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Content Category: Accreditation

Accreditation

COCA Meetings

Leading the way

Upcoming and past COCA meetings

COCA reviews site visit reports, change requests and other items pertaining to the accreditation of osteopathic medical schools.

The AOA Commission on Osteopathic College Accreditation (COCA) is recognized by the U.S. Department of Education as the accreditor of colleges of osteopathic medicine. COCA members meet periodically to review site visit reports, change requests and other items pertaining to the accreditation of osteopathic medical schools.


Upcoming meetings

Aug. 26-28, 2021 | Hybrid

COCA will meet to consider adjudicate applications for pre-accreditation and substantive changes and review progress reports and site visit reports.

The non-voting agenda will be posted approximately two weeks before the meeting.

Colleges of Osteopathic Medicine that will be reviewed:

  • Rowan University School of Osteopathic Medicine
    Substantive change request: Additional location – pre-operational site visit
  • Edward Via College of Osteopathic Medicine
    Comprehensive site visits
  • California Health Science University COM 
    Progress report
  • Rocky Vista University COM
    Substantive change request: Additional location
  • Proposed Kansas COM
    Pre-accreditation application
  • Idaho College of Osteopathic Medicine
    Substantive change request: Change of ownership
  • Burrell College of Osteopathic Medicine
    Substantive change requests: Change of ownership, additional location and planned size increase, and planned class size increase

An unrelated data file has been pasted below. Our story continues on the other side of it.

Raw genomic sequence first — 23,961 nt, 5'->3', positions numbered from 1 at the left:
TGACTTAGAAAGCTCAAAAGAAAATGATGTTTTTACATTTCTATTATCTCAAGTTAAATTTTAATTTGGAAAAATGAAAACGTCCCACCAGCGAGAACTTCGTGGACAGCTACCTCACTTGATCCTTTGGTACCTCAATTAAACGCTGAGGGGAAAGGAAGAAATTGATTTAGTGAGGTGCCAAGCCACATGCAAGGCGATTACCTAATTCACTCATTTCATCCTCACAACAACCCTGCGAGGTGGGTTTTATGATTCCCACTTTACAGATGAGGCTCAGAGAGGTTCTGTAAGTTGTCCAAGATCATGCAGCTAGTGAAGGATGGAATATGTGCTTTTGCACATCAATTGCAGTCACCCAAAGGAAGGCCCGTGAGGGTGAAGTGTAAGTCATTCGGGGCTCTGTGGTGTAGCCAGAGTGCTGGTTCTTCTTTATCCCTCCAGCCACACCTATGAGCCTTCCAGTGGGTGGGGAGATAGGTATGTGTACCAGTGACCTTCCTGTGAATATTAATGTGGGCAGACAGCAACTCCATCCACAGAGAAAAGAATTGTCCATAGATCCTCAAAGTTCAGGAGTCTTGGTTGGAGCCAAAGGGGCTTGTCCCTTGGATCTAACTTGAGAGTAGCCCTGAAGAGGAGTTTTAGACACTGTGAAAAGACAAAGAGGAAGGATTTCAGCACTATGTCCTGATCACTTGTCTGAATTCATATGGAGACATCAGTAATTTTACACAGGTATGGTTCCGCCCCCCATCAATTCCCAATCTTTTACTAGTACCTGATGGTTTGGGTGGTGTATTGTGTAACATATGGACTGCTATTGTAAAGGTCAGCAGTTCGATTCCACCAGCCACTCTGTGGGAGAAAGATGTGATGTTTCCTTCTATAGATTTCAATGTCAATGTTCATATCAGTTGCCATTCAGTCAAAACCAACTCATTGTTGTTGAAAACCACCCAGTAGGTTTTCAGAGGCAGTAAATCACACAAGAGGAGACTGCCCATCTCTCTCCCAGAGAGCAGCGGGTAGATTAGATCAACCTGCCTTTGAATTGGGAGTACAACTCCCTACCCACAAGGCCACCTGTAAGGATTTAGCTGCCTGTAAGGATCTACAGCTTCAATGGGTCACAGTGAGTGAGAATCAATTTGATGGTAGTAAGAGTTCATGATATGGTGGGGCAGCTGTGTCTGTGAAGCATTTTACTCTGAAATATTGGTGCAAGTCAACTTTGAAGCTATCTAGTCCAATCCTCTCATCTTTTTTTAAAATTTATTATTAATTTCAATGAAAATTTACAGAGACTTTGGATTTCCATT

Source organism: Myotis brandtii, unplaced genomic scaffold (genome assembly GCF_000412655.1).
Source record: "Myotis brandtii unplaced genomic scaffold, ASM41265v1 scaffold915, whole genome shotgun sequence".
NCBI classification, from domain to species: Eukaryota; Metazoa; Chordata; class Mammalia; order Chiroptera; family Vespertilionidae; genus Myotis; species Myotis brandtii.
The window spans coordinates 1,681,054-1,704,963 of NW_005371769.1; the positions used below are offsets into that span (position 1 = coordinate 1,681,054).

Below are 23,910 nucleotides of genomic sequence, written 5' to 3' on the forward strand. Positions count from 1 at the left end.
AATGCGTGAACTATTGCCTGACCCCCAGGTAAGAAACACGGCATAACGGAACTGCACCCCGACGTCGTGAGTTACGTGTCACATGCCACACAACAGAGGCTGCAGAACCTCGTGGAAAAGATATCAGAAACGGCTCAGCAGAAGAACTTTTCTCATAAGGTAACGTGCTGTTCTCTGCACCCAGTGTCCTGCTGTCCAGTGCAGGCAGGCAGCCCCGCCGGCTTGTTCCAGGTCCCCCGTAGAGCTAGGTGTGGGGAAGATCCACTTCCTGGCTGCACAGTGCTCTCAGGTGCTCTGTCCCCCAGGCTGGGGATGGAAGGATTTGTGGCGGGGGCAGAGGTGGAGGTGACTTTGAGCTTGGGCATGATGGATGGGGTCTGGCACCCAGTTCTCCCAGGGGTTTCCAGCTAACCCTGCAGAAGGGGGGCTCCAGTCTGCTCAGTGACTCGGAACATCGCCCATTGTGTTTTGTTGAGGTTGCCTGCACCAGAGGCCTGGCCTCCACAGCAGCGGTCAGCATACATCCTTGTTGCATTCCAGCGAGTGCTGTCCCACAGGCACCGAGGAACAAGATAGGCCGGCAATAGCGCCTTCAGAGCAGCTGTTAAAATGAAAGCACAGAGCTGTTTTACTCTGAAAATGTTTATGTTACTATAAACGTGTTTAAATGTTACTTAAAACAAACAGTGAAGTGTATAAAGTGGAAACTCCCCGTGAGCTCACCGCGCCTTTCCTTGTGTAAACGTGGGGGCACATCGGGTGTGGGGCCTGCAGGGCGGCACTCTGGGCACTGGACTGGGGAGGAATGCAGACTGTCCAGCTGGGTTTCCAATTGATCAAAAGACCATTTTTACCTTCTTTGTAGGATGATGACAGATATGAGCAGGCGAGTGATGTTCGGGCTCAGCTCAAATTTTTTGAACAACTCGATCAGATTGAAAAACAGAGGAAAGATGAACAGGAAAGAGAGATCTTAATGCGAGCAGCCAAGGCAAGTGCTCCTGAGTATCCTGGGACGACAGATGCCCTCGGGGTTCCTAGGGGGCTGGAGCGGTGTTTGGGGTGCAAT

The open session portion of the meeting will lbe open to the public and broadcast in a non-interactive live stream webinar format. The Zoom registration links for each day of the meeting will be posted on this website 30 days before the meeting. The executive session portions of the meeting will be closed to the public.

Attendee links

Third party comments

For the August 2021 COCA meeting, the COCA will receive, review, and consider third-party comments regarding accreditation actions, and requests for substantive change. Comments must be provided in writing and must indicate to which college of osteopathic medicine (COM) the comment is addressed and a general overview of the comments to be made. Persons wishing to present third-party testimony at the meeting must provide written notice by July 30, 2021, and written testimony must be received by Aug. 6, 2021.

Comments must be focused on potential areas of noncompliance with accreditation standards/elements or other related matters that could impact the school’s ability to provide a quality program.

Employees and students of the COM under consideration may not submit third-party comment. While the comment document must identify the commenter, the COCA will maintain the identity of the individual in a confidential manner.

Although persons wishing to present third-party commentary are not required to present oral testimony, it is expected that all third-party testimony will include a written portion. The COM will be notified of the third-party presentation and will receive a copy of the written comments so that they can have an opportunity to comment.

Please submit any third-party comments, or notice of any third-party testimony, or questions to predoc@osteopathic.org.

Dec. 3-5, 2021

Check back for additional information closer to the meeting.


Past meetings

April 15-17, 2021

Virtual Meeting (Zoom)

Dec. 4-6, 2020

Virtual Meeting (Zoom)


Final actions

 

View all final actions taken by the commission at past meetings dating back to 2011:

Accreditation

COCA Staff

Who what where

Contact COCA staff by phone or email

Here's how to reach staffers from the Commission on Osteopathic College Accreditation (COCA).

Jed Brinton, JD
Secretary, Commission on Osteopathic College Accreditation
142 E. Ontario St.
Chicago, IL 60611-2864